This week, rapper T.I. is at his most political, in a revealing discussion centered on the War on Drugs, and its effect on Black communities.
“If you got caught with 10 grams of crack, it was mandatory that the judge sentence you as though you had 1,000 grams of powder, which is a kilo. Now, here we are, two million prisoners later,” he explains in a new video, as reported by Rap-Up. “I grew up on the west side of Atlanta. Late 80s, early 90s…that’s when you started hearing about people that’s when you started experiencing people being gone for a long time. Like, ‘Yo, you heard about such and such? Man, he just got 15, 20 years.’ As a child, it gave you an early understanding of where this environment can take you.”
The crack epidemic, which spread in the late 80s to the early 90s, ravished marginalized communities. In 1971, President Richard Nixon coined the term the “War on Drugs,” advocating for mandatory sentencing and no-knock warrants for arrest. Ronald Reagan followed suit in 1982 by declaring illegal drugs to be a threat to the security of the United States, despite the Iran-Contra scandal that dealt with cocaine later in that decade. During the Clinton administration, the president signed the Crime Bill, creating harsher sentencing for those dealing in crack cocaine on the streets.
“Crack cocaine was introduced to Black neighborhoods. Nobody all of a sudden learned how to put baking soda with water and cocaine to make a cheaper version that was more potent. We ain’t no damn scientists. We didn’t come up with that,” the rapper replied. “The lower-level drug offenders got the most time. It just destroyed the communities. This is how the mass incarceration started.”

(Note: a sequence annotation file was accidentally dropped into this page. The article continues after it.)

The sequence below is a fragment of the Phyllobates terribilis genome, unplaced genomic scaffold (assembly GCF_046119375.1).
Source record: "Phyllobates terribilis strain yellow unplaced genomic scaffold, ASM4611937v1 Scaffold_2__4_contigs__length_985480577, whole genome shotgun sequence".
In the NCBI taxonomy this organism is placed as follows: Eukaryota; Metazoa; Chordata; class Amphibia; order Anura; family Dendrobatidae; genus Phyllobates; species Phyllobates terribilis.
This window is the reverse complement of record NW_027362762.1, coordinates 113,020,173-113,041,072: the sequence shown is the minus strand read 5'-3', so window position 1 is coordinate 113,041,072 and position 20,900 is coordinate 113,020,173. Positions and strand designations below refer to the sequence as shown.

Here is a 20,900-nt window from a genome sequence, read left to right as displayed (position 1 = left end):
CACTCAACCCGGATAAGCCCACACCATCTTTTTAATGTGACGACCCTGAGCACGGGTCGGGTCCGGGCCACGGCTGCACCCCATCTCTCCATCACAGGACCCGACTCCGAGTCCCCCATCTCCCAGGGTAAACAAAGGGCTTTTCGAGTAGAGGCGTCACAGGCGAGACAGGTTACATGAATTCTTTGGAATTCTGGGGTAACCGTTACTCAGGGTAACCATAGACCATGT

He touches on the explosion of prison labor as a harmful additive of mass incarceration. “When you are a prisoner, part of the mandate of your sentence is getting up and working. The product that you are working on is then put on a market for a corporation that makes top dollar for it. If this prisoner wasn’t working for them, they would have to pay someone else far more. That, to me, is incentivized incarceration. Private investors buying prisons for their own profits should not exist….I just don’t believe it’s constitutional.”
While T.I. makes an important point about the exploitation of prison labor, only 8 percent of prisons in the United States are private. Much of the labor that used to be in prisons were shipped overseas in developing countries who make little money and are even easier to exploit. The majority of prisons are public, and still dealing with human rights abuses at the hands of corporal officers and authorities. In the words of prison abolitionist Angela Davis, prisons are not disappearing problems, rather they are disappearing people, particularly for mostly non-violent crimes. Prison labor, is also still incredibly constitutional: the 13th Amendment abolishes slavery, except in the case of prison labor.
The video is timely, as the nation enters into its fourth week of the biggest nationwide prison strike since 1971’s Attica Uprising and the August Rebellion (the largest female prison riot in American history) in 1974.
Watch more of the short interview below: